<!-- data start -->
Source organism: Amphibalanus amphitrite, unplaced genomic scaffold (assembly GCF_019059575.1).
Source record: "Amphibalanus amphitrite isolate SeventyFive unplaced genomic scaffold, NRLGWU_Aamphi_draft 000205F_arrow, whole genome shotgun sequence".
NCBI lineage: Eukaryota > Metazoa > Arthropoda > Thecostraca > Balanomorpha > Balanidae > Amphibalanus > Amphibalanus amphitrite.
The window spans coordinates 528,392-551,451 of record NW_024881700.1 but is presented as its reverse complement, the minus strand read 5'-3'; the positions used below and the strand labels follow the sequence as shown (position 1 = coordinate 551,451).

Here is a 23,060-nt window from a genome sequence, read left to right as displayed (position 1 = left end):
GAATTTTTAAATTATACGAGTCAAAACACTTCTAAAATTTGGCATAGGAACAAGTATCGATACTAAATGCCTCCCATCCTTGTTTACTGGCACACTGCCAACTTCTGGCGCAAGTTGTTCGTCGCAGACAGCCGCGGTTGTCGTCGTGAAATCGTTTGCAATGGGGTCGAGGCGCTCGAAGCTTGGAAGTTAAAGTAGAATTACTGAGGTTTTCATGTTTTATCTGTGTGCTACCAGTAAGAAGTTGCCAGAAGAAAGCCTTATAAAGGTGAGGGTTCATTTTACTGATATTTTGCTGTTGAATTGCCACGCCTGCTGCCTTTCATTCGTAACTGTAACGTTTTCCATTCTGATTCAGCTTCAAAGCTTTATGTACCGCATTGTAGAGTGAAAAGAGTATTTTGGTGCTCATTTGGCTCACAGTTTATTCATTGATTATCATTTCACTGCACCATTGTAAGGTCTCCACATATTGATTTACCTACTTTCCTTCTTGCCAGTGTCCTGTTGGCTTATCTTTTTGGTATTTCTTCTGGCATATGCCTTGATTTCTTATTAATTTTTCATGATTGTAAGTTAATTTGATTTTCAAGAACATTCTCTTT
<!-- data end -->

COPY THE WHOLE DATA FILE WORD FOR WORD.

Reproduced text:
Source organism: Amphibalanus amphitrite, unplaced genomic scaffold (assembly GCF_019059575.1).
Source record: "Amphibalanus amphitrite isolate SeventyFive unplaced genomic scaffold, NRLGWU_Aamphi_draft 000205F_arrow, whole genome shotgun sequence".
NCBI lineage: Eukaryota > Metazoa > Arthropoda > Thecostraca > Balanomorpha > Balanidae > Amphibalanus > Amphibalanus amphitrite.
The window spans coordinates 528,392-551,451 of record NW_024881700.1 but is presented as its reverse complement, the minus strand read 5'-3'; the positions used below and the strand labels follow the sequence as shown (position 1 = coordinate 551,451).

Here is a 23,060-nt window from a genome sequence, read left to right as displayed (position 1 = left end):
GAATTTTTAAATTATACGAGTCAAAACACTTCTAAAATTTGGCATAGGAACAAGTATCGATACTAAATGCCTCCCATCCTTGTTTACTGGCACACTGCCAACTTCTGGCGCAAGTTGTTCGTCGCAGACAGCCGCGGTTGTCGTCGTGAAATCGTTTGCAATGGGGTCGAGGCGCTCGAAGCTTGGAAGTTAAAGTAGAATTACTGAGGTTTTCATGTTTTATCTGTGTGCTACCAGTAAGAAGTTGCCAGAAGAAAGCCTTATAAAGGTGAGGGTTCATTTTACTGATATTTTGCTGTTGAATTGCCACGCCTGCTGCCTTTCATTCGTAACTGTAACGTTTTCCATTCTGATTCAGCTTCAAAGCTTTATGTACCGCATTGTAGAGTGAAAAGAGTATTTTGGTGCTCATTTGGCTCACAGTTTATTCATTGATTATCATTTCACTGCACCATTGTAAGGTCTCCACATATTGATTTACCTACTTTCCTTCTTGCCAGTGTCCTGTTGGCTTATCTTTTTGGTATTTCTTCTGGCATATGCCTTGATTTCTTATTAATTTTTCATGATTGTAAGTTAATTTGATTTTCAAGAACATTCTCTTT